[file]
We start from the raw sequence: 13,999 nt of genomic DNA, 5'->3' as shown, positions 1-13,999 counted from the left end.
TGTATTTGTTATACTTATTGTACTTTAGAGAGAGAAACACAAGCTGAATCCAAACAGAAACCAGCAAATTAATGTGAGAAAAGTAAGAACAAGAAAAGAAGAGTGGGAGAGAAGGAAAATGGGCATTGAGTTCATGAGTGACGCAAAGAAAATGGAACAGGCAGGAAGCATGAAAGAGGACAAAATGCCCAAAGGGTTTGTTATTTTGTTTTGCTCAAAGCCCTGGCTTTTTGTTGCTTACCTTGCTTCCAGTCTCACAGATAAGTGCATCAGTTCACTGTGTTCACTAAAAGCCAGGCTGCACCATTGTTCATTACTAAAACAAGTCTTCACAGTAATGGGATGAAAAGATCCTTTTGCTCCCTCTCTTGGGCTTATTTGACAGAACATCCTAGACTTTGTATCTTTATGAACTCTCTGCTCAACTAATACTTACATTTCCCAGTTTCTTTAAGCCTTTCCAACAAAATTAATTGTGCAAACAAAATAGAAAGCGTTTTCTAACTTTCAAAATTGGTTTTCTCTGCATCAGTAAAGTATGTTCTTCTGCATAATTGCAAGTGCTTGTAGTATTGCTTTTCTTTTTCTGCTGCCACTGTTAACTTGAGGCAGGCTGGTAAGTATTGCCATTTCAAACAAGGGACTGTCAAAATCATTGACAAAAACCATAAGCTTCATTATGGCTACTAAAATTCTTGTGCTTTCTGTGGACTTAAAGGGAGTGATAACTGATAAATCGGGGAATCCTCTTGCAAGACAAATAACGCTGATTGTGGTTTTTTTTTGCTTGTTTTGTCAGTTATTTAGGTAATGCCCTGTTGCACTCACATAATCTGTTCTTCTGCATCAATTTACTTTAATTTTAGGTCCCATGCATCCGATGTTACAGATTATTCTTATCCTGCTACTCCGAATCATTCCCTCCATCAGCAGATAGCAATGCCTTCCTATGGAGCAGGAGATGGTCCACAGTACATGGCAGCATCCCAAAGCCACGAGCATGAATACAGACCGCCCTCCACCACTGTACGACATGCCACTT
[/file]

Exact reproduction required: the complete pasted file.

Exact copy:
We start from the raw sequence: 13,999 nt of genomic DNA, 5'->3' as shown, positions 1-13,999 counted from the left end.
TGTATTTGTTATACTTATTGTACTTTAGAGAGAGAAACACAAGCTGAATCCAAACAGAAACCAGCAAATTAATGTGAGAAAAGTAAGAACAAGAAAAGAAGAGTGGGAGAGAAGGAAAATGGGCATTGAGTTCATGAGTGACGCAAAGAAAATGGAACAGGCAGGAAGCATGAAAGAGGACAAAATGCCCAAAGGGTTTGTTATTTTGTTTTGCTCAAAGCCCTGGCTTTTTGTTGCTTACCTTGCTTCCAGTCTCACAGATAAGTGCATCAGTTCACTGTGTTCACTAAAAGCCAGGCTGCACCATTGTTCATTACTAAAACAAGTCTTCACAGTAATGGGATGAAAAGATCCTTTTGCTCCCTCTCTTGGGCTTATTTGACAGAACATCCTAGACTTTGTATCTTTATGAACTCTCTGCTCAACTAATACTTACATTTCCCAGTTTCTTTAAGCCTTTCCAACAAAATTAATTGTGCAAACAAAATAGAAAGCGTTTTCTAACTTTCAAAATTGGTTTTCTCTGCATCAGTAAAGTATGTTCTTCTGCATAATTGCAAGTGCTTGTAGTATTGCTTTTCTTTTTCTGCTGCCACTGTTAACTTGAGGCAGGCTGGTAAGTATTGCCATTTCAAACAAGGGACTGTCAAAATCATTGACAAAAACCATAAGCTTCATTATGGCTACTAAAATTCTTGTGCTTTCTGTGGACTTAAAGGGAGTGATAACTGATAAATCGGGGAATCCTCTTGCAAGACAAATAACGCTGATTGTGGTTTTTTTTTGCTTGTTTTGTCAGTTATTTAGGTAATGCCCTGTTGCACTCACATAATCTGTTCTTCTGCATCAATTTACTTTAATTTTAGGTCCCATGCATCCGATGTTACAGATTATTCTTATCCTGCTACTCCGAATCATTCCCTCCATCAGCAGATAGCAATGCCTTCCTATGGAGCAGGAGATGGTCCACAGTACATGGCAGCATCCCAAAGCCACGAGCATGAATACAGACCGCCCTCCACCACTGTACGACATGCCACTT